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The Dixie Swim Club
Cape Fear Playhouse • 613 Castle St.
Aug. 9th-12th, 16th-19th
Shows at 8 p.m. or Sun., 3 p.m.
$18-$20 or $15 on Thursdays only

GAL PALS: (l. to r.) Tamara Mercer, Brandy Jones, Pam Smith, Holli Saperstein and Monnie Whitson perform hilariously in ‘The Dixie Swim Club.’ Photo by Michele Seidman

Big Dawg Productions presents a touching homage to the power of female friendship in their latest (practically sold-out) run of “The Dixie Swim Club.” Written by the comedic team of Jessie Jones, Nicholas Hope and Jamie Wooten (collectively known as JonesHopeWooten), “Dixie” isn’t unlike the stage show for Big Dawg’s hit of 2011, “The Hallelujah Girls,” or “Steel Magnolias” for that matter—both of which take place entirely in a beauty salon. As well, “Dixie” utilizes only one set: a beachfront house rented for one weekend every summer on North Carolina’s Outer Banks. Here, a group of gals, who once competed on the Pemberton College Women’s swim team, meet. Sheree (Monnie Whitson) was the captain of the collegiate team, and now dedicates her life to organization and healthy living through exercise and organic food. Steady, stable and ultimately dependable, her perfect foil is Lexi (Pam Smith), who arrives for a weekend at the beach in high heals, a micro mini-dress and jewels. Dinah (Holli Saperstein) and Vernadette (Tamara Mercer) join them. Dinah, an ambitious lawyer on the fast track in Atlanta, is a rising star behind the wheel of a Mercedes. In contrast, Vernadette lives out a parody of poverty in Spivey’s Corner. They get caught up in Lexi’s latest divorce, when their other swim mate, Jeri Neal (Brandy Jones)—who became a nun right after college graduation—arrives with big news.

All five performers are believable in their roles. Saperstein’s Dinah as the strong, driven woman—wearing a mask of lead to hide the teddy-bear do-gooder underneath—is played to a “T.” Modern-day society will certainly know her—several of her, in fact. Feeling that she always must work harder to prove herself because she’s a woman, she can’t be good; she must be the best. Her body language and mannerisms are carefully cultivated to “be taken seriously,” not mistaken for a bit of fluff or as a sex object.

By contrast, Lexi exudes sexuality from every movement. And did I mention there are no men onstage? She is a hard character to like in the beginning, but Pam Smith really revels in her growth, making the final scene believable and even likable.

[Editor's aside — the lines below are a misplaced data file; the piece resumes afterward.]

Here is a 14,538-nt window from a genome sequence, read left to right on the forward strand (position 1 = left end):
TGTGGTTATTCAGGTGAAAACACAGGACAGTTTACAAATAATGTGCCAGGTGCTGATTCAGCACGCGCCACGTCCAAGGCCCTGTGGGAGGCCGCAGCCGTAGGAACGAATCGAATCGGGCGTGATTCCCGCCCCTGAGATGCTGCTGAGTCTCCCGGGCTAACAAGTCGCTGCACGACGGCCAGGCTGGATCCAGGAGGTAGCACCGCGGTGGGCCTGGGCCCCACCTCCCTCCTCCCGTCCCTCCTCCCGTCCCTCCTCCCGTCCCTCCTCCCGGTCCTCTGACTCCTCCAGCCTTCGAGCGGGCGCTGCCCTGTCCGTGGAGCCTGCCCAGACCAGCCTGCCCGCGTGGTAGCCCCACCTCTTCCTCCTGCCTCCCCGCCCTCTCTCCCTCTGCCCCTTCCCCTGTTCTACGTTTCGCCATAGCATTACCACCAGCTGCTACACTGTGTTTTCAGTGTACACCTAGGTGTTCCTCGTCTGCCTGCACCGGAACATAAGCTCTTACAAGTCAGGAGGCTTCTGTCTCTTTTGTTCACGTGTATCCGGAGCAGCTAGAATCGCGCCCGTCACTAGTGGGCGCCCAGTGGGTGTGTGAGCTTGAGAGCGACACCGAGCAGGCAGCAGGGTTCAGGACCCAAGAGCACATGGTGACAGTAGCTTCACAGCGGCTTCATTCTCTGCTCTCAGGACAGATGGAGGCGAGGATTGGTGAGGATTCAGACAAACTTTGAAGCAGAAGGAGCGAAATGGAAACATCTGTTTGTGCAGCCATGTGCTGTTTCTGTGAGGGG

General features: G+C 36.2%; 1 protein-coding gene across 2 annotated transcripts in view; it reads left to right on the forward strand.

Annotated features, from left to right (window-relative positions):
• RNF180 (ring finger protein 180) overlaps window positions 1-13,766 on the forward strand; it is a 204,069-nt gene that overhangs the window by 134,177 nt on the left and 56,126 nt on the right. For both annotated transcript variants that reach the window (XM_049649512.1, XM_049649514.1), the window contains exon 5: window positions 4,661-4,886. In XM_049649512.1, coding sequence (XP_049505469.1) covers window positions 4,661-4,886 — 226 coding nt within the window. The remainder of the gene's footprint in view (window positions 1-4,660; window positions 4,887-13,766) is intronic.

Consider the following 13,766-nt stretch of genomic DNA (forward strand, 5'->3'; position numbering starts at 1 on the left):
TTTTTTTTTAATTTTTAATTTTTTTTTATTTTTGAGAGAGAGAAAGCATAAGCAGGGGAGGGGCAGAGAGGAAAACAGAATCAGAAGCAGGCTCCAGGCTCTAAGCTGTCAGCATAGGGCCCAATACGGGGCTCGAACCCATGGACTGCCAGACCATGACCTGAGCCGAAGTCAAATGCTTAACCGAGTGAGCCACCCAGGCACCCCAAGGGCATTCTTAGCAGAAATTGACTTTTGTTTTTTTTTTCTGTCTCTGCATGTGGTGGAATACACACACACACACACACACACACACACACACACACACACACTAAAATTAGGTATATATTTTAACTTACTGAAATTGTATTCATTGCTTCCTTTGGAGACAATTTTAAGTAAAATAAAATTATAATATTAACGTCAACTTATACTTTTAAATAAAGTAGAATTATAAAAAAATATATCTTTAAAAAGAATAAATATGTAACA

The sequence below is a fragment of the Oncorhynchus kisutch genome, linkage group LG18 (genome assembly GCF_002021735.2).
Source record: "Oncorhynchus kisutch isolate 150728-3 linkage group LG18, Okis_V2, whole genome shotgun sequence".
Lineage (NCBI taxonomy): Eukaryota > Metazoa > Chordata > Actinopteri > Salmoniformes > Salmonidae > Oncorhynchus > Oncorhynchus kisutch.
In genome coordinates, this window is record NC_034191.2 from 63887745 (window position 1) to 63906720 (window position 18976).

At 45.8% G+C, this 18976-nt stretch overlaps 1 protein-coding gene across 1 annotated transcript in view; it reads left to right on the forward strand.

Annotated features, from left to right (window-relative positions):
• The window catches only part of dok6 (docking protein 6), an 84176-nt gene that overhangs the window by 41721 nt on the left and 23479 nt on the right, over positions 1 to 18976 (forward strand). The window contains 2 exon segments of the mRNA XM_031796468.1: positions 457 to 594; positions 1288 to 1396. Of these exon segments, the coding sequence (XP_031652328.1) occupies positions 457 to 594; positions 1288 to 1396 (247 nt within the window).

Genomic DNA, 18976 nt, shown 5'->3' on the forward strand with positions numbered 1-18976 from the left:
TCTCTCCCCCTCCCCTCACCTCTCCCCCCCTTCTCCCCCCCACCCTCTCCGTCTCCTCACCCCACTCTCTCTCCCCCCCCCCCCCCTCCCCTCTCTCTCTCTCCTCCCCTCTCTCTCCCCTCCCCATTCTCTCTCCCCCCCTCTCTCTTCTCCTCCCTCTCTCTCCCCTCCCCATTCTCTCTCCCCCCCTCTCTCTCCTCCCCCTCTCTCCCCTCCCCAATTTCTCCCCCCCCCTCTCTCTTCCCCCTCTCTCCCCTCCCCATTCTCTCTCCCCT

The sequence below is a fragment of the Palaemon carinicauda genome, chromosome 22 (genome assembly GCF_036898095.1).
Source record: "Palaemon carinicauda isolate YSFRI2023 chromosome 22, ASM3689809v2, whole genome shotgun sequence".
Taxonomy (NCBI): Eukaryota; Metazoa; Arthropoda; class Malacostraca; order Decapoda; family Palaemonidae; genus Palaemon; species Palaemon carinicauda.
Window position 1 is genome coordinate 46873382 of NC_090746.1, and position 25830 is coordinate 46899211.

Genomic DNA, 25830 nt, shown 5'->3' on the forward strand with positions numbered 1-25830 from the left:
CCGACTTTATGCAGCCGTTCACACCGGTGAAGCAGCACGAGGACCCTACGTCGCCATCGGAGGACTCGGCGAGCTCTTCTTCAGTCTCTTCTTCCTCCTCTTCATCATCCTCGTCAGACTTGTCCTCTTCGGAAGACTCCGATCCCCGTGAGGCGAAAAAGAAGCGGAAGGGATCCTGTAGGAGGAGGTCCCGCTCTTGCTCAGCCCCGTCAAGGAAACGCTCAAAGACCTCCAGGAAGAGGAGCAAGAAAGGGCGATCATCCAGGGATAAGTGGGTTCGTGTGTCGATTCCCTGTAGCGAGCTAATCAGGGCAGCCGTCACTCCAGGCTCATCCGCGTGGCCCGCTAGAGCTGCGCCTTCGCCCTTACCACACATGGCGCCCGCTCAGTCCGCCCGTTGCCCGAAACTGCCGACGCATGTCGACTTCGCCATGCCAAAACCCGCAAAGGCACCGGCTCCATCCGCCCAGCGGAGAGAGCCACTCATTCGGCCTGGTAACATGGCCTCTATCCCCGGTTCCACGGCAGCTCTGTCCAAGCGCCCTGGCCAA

I have known several nuns in real life and outside of the convent setting, and if one word could be used to describe them, it would be: surprising. Brandy Jones brings such a quality to Jeri Neal tenfold. Written in many ways to resemble Rose from “The Golden Girls” (for which Wooten helped pen and won a Writers Guild of America award), with her platitudes and country-girl, simple wisdom, Jones imbues her with a quiet strength and resourcefulness that keeps her from becoming a victim of her own naiveté.

Whitson, however, plays Sheree like a rock, which is of course what she is written to be. From packing everyone’s emergency evacuation kits, to acting as executor of a friend’s estate, she is that indispensable person of complete preparedness and unconditional love, just like any mother (not to say her version of Sheree doesn’t have a wild streak!).

Tamara Mercer outdoes herself as Vernadette. Incredibly kind and thoughtful, she also shows acerbic wit—like a cross between Dorothy Zbornak from “The Golden Girls” and Ouiser in “Steel Magnolias.” The only difference is that rather than attacking others, she’s self-deprecating. Her comedic timing fleshes out the show, and her biscuit monologue is incredible to behold. Where her real acting skill shines is in the final scene, when the characters are in their 70s. Mercer plays an aged person remarkably: the paced walk that forces everyone to slow down around them, her fidgety fingers on her walker. All encapsulates superb attention to detail, which makes the performance real for anyone who has spent time with the elderly.

The writing is what one would expect from a team of Southern pen(wo)men. There are some intensely sappy moments but also fall-out-of-your-seat-laughing moments. At one point, Vernadette, whose husband could at best be described as abusive, laments, “Husbands, they say they’d die for you—but they never do!” Yes, there are quite a few one-liners in the show (“Did you just see a clown on crutches hobble toward the bathroom?”). Director Michele Seidman assembles a fun-loving group to put on an evening of heartfelt entertainment. She and set desigenr Audrey McCrummen create a veritable playground for these ladies to show off and let loose. The cutaway motif of the picture window seems particularly effective for the staging.

In contrast to the main stage at Thalian Hall, Cape Fear Playhouse is an incredibly intimate space. Though the sets and costumes for “The Dixie Swim Club” are very good—with some especially providing side-splitting moments of visual comedy—shows here have to be about more than high-concept production values. The scripts and the performances must carry the evening. Based on the sell-out shows Big Dawg has encountered over the last year, it looks like they have it figured out nicely.

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